Throw in some immensely impressive physics (always one of Reflection's strong points), and a damage modeling system that easily matches anything I've ever seen, including Burnout 2, McRae and co. Arguably it beats both hands down, allowing the player to get out of the car and shoot individual tyres, leave individual bullet holes in everything you shoot, as well as lob grenades and watch as a whole cluster of vehicles get blown sky high. As a gaming spectacle, you're unlikely to see many that can match DRIV3R on this generation of console technology.
The only slight flies in the ointment as far as I was concerned were headed up by the rather bland texturing on distant buildings, which would tend to suddenly draw onto them when the engine deemed you were near enough in an unconvincing level-of-detail effect. Tanner, also, lacked convincing animation, once again demonstrating that while Reflections may be the king of the motor vehicle, it still hasn't quite got the hang of how to convincingly replicate the movements of a human being. In this demo build, Tanner rather lumbers along, while AI characters also lack substance and a proper presence. Finally, the first-person combat looks odd without the gun in view - as any FPS fan will note if you remove the weapon from the screen. While I can't fault the vehicle related antics in DRIV3R, there's something relatively disappointing in the overall 'feel' outside of the car.
But as Reflections' Martin Edmonson says repeatedly, this is a game firmly focused on car chases, so we don't expect too much of the game to involve running around and shooting - unless the plot dictates it, and given that it's a 35 mission linear romp with expensively produced cut-scenes, let's hope the developer plays to its strengths.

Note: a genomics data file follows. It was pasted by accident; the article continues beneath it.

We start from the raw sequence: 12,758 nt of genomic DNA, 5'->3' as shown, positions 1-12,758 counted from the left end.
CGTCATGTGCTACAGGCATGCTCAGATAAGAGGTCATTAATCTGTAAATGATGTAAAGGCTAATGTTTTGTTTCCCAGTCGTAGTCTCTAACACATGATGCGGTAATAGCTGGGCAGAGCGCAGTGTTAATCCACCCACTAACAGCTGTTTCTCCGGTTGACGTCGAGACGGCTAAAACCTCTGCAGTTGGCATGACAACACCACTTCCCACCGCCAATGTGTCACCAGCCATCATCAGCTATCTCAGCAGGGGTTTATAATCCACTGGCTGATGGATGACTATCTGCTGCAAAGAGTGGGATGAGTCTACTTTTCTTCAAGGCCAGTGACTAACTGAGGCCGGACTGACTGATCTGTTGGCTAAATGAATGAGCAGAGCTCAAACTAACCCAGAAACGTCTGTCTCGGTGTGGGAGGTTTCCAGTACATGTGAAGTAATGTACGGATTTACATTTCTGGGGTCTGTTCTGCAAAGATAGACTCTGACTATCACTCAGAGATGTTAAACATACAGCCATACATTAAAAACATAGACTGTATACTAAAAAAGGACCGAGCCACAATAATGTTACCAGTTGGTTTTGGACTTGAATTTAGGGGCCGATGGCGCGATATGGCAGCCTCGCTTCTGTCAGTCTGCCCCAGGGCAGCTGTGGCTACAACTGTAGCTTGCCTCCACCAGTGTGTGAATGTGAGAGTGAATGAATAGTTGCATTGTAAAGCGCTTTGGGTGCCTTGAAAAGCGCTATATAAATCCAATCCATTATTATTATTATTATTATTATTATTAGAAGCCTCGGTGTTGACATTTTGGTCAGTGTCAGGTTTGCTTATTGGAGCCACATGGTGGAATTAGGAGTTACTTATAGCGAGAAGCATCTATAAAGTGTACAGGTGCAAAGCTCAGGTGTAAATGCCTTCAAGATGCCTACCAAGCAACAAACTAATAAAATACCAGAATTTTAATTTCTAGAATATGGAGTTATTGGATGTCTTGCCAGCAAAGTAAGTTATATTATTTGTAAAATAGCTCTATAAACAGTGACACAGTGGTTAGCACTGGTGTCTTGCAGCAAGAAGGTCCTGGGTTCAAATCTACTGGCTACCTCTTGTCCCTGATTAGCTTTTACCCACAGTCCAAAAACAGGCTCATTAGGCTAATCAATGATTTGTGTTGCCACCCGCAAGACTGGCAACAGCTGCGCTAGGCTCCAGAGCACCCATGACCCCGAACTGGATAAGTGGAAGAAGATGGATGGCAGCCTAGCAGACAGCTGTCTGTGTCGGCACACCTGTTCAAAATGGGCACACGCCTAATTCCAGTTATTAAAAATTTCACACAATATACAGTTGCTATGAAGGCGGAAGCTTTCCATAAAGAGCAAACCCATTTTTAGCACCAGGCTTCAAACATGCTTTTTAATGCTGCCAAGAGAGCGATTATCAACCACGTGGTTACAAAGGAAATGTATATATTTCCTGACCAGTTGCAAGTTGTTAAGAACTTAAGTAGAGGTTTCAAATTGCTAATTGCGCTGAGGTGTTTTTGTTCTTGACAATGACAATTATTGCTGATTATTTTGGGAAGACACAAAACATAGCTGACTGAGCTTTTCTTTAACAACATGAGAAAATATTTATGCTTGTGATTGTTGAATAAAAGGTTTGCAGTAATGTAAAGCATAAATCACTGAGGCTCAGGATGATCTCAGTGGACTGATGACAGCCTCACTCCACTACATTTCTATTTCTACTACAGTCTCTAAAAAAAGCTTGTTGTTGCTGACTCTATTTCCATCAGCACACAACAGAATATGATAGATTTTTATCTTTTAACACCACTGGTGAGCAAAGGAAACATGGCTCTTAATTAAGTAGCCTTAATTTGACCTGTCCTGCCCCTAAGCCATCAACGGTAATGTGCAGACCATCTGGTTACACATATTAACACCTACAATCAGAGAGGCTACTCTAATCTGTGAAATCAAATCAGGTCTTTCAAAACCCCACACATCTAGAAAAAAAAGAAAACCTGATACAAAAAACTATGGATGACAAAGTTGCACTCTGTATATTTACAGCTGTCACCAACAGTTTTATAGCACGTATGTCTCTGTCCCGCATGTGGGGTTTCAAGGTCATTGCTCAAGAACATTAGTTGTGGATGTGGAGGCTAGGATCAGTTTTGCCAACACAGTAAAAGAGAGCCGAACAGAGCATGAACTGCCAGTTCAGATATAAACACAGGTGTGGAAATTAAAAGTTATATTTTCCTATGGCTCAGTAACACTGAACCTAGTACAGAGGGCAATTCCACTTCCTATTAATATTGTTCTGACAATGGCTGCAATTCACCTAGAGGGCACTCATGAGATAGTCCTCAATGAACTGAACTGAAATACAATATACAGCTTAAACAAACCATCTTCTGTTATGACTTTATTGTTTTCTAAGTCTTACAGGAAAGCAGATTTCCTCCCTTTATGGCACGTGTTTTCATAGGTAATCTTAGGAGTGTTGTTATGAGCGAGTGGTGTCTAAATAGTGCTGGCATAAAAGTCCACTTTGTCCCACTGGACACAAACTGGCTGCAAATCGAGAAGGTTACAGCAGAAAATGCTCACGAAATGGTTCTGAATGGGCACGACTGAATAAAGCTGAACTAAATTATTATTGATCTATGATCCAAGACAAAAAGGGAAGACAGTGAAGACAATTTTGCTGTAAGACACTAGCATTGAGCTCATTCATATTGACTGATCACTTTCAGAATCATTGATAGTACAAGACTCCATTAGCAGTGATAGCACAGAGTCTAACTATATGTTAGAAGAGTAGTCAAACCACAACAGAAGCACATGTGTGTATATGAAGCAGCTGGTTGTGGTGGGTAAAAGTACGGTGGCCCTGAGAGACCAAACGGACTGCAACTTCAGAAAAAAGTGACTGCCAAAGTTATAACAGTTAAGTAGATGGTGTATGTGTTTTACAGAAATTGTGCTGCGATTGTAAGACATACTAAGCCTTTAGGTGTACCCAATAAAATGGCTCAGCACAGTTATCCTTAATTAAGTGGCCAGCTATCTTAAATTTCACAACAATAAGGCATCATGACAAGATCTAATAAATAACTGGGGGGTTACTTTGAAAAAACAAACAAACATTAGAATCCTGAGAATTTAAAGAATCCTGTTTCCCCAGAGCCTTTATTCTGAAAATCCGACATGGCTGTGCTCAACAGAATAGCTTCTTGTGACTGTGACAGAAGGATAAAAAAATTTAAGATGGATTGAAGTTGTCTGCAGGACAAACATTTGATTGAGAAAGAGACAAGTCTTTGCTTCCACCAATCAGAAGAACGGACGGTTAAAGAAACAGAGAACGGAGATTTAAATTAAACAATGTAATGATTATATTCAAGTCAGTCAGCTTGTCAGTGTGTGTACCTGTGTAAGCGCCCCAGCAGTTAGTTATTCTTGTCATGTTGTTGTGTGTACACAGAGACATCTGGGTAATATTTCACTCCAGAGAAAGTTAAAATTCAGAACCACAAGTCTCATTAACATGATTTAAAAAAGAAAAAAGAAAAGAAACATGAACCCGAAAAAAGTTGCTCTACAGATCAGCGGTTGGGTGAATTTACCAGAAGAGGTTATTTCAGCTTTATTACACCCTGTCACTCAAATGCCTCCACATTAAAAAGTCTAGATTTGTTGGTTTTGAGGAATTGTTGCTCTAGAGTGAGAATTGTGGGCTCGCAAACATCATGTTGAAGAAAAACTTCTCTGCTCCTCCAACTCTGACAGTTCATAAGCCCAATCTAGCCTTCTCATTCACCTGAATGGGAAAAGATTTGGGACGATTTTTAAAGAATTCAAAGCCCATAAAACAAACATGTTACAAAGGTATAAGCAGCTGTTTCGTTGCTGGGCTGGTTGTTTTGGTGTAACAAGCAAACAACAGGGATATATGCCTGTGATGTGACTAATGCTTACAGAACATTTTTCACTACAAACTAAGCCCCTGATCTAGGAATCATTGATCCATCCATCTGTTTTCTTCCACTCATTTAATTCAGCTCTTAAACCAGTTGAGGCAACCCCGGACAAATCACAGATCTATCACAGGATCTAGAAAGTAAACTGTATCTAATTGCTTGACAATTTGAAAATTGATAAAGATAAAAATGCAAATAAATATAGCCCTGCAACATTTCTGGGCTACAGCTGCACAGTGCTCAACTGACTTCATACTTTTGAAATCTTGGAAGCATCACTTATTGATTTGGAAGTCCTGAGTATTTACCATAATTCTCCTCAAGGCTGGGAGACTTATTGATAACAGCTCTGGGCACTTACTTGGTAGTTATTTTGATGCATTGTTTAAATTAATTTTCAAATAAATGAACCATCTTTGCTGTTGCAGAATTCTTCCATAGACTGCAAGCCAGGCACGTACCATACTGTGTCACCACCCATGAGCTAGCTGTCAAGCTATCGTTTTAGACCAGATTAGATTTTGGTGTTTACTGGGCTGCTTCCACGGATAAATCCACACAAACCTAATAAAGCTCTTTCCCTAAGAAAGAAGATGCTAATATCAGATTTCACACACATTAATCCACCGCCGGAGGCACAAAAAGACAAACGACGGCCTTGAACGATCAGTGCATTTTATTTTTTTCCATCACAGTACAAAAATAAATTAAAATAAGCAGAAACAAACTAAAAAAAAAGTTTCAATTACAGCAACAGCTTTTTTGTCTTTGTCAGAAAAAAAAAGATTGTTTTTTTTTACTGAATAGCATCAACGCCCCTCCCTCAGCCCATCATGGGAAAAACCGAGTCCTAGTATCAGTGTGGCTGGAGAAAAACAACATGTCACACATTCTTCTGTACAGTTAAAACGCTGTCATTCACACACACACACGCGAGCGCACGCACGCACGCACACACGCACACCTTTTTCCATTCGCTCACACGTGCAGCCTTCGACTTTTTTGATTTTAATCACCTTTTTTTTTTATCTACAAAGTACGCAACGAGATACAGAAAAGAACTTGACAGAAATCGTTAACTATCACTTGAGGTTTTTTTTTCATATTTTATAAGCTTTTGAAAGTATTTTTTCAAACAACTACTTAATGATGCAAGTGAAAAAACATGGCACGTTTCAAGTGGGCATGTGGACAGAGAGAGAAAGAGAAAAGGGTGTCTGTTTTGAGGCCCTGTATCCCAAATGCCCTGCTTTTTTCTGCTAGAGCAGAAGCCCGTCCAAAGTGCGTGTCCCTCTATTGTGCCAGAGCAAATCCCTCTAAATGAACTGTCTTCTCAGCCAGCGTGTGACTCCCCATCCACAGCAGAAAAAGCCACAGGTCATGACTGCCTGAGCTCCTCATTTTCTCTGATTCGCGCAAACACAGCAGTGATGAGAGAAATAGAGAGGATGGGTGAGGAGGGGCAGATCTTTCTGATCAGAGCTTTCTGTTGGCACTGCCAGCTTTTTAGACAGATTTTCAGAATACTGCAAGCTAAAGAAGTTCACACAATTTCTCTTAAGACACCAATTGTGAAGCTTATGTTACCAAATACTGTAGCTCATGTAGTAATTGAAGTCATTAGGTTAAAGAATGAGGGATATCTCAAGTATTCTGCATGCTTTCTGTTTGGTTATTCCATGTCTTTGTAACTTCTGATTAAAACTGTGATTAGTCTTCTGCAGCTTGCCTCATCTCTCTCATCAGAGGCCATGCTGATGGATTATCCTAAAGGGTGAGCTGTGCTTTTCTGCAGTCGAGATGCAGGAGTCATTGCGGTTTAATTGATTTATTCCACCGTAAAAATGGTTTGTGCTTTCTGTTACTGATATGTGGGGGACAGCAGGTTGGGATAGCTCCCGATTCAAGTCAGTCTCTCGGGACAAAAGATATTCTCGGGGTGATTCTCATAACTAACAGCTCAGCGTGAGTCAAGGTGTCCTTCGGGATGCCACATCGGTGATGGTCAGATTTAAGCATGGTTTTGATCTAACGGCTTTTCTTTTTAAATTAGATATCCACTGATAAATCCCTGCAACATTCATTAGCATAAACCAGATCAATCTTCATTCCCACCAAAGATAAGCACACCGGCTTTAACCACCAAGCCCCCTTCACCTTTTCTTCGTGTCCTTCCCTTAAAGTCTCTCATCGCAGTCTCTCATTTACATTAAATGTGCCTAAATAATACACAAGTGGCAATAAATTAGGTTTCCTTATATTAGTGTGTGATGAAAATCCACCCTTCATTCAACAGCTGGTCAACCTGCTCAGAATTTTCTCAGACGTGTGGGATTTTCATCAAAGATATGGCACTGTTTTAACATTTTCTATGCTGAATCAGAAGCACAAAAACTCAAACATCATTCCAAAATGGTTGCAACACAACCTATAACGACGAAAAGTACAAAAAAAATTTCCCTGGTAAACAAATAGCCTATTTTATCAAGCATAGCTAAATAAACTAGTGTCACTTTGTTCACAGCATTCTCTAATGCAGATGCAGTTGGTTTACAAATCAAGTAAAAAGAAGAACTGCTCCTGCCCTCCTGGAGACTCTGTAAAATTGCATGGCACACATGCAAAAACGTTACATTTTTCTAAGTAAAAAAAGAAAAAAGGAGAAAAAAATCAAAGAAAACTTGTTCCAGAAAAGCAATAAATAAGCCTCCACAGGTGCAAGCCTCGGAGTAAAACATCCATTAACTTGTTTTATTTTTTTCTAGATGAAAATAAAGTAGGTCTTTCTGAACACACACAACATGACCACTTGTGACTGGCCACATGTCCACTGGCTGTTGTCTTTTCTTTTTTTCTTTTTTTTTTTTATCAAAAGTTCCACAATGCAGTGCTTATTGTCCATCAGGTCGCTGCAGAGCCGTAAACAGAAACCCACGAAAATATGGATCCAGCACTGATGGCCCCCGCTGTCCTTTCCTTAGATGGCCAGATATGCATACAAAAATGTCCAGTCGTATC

Although Edmonson spent an age taking us through the nifty-looking video editing suite, we can't imagine too many of you will be that bothered with cutting together footage to impress your mates. While it all looks good and shows off the engine, it did rather smack of an attempt to mask the fact that the game wasn't really in a very playable state. The fact that the hapless Reflections MD couldn't succeed in any of the missions he attempted to demo kind of said it all, and my own experiences on the Xbox and PS2 weren't any better either!
And before you ask, this is another game that's been designed to make the most of the PS2, and then ported swiftly to Xbox. There was precious little difference between the two save for a slightly improved frame rate on the Xbox, and the lack of general texturing on areas such as the vegetation was more apparent on the Xbox, and uglier for it. If anything, the game looked far more at 'home' on the PS2, if that makes sense. Either way, it's still a lovely looking game, but like any game with such a vast play area, the cracks are there to be found if you're a fussy git like me.
Grand Theft Angel
To wrap up my first impressions, I'd like to think that Reflections can take on board as much of the criticism as possible, bask in the glory of the initial praise and go on and make the game that we all hope they can. For the love of god let's hope this isn't 2004's Angel Of Darkness.